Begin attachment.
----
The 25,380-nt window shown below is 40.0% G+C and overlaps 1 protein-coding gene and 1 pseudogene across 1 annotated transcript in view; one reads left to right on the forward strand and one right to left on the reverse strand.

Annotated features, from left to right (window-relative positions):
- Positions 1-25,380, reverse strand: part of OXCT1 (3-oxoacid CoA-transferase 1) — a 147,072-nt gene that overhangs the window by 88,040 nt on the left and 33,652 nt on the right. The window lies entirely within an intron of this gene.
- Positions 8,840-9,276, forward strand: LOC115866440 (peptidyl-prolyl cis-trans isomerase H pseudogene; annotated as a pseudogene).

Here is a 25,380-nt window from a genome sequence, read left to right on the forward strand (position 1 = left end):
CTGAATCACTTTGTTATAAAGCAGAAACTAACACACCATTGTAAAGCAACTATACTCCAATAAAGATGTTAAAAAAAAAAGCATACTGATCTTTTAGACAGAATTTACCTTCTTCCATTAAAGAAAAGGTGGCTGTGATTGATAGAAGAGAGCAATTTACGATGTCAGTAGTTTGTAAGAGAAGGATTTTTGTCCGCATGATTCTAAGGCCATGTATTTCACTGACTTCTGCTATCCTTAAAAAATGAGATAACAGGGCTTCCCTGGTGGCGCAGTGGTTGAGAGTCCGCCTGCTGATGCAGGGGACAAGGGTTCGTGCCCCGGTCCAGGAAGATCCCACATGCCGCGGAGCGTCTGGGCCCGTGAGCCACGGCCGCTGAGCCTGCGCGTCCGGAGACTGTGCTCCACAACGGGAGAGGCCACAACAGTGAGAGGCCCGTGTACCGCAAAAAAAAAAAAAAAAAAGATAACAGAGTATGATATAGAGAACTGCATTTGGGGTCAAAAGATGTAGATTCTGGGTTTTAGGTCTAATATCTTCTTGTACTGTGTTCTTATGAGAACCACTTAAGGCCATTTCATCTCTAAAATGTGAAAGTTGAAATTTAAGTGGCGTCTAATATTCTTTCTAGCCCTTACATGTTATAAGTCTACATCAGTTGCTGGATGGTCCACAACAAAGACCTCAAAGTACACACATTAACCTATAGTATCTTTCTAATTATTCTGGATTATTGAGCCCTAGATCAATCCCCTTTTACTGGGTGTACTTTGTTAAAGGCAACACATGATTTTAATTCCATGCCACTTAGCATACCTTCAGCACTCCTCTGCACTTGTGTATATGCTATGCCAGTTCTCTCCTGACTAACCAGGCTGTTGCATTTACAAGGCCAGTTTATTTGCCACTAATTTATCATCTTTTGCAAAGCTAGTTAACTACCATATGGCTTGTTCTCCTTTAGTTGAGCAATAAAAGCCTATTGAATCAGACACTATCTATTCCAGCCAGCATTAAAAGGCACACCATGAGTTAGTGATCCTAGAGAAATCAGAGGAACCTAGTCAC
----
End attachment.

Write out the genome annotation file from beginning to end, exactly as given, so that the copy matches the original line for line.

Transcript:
The 25,380-nt window shown below is 40.0% G+C and overlaps 1 protein-coding gene and 1 pseudogene across 1 annotated transcript in view; one reads left to right on the forward strand and one right to left on the reverse strand.

Annotated features, from left to right (window-relative positions):
- Positions 1-25,380, reverse strand: part of OXCT1 (3-oxoacid CoA-transferase 1) — a 147,072-nt gene that overhangs the window by 88,040 nt on the left and 33,652 nt on the right. The window lies entirely within an intron of this gene.
- Positions 8,840-9,276, forward strand: LOC115866440 (peptidyl-prolyl cis-trans isomerase H pseudogene; annotated as a pseudogene).

Here is a 25,380-nt window from a genome sequence, read left to right on the forward strand (position 1 = left end):
CTGAATCACTTTGTTATAAAGCAGAAACTAACACACCATTGTAAAGCAACTATACTCCAATAAAGATGTTAAAAAAAAAAGCATACTGATCTTTTAGACAGAATTTACCTTCTTCCATTAAAGAAAAGGTGGCTGTGATTGATAGAAGAGAGCAATTTACGATGTCAGTAGTTTGTAAGAGAAGGATTTTTGTCCGCATGATTCTAAGGCCATGTATTTCACTGACTTCTGCTATCCTTAAAAAATGAGATAACAGGGCTTCCCTGGTGGCGCAGTGGTTGAGAGTCCGCCTGCTGATGCAGGGGACAAGGGTTCGTGCCCCGGTCCAGGAAGATCCCACATGCCGCGGAGCGTCTGGGCCCGTGAGCCACGGCCGCTGAGCCTGCGCGTCCGGAGACTGTGCTCCACAACGGGAGAGGCCACAACAGTGAGAGGCCCGTGTACCGCAAAAAAAAAAAAAAAAAAGATAACAGAGTATGATATAGAGAACTGCATTTGGGGTCAAAAGATGTAGATTCTGGGTTTTAGGTCTAATATCTTCTTGTACTGTGTTCTTATGAGAACCACTTAAGGCCATTTCATCTCTAAAATGTGAAAGTTGAAATTTAAGTGGCGTCTAATATTCTTTCTAGCCCTTACATGTTATAAGTCTACATCAGTTGCTGGATGGTCCACAACAAAGACCTCAAAGTACACACATTAACCTATAGTATCTTTCTAATTATTCTGGATTATTGAGCCCTAGATCAATCCCCTTTTACTGGGTGTACTTTGTTAAAGGCAACACATGATTTTAATTCCATGCCACTTAGCATACCTTCAGCACTCCTCTGCACTTGTGTATATGCTATGCCAGTTCTCTCCTGACTAACCAGGCTGTTGCATTTACAAGGCCAGTTTATTTGCCACTAATTTATCATCTTTTGCAAAGCTAGTTAACTACCATATGGCTTGTTCTCCTTTAGTTGAGCAATAAAAGCCTATTGAATCAGACACTATCTATTCCAGCCAGCATTAAAAGGCACACCATGAGTTAGTGATCCTAGAGAAATCAGAGGAACCTAGTCAC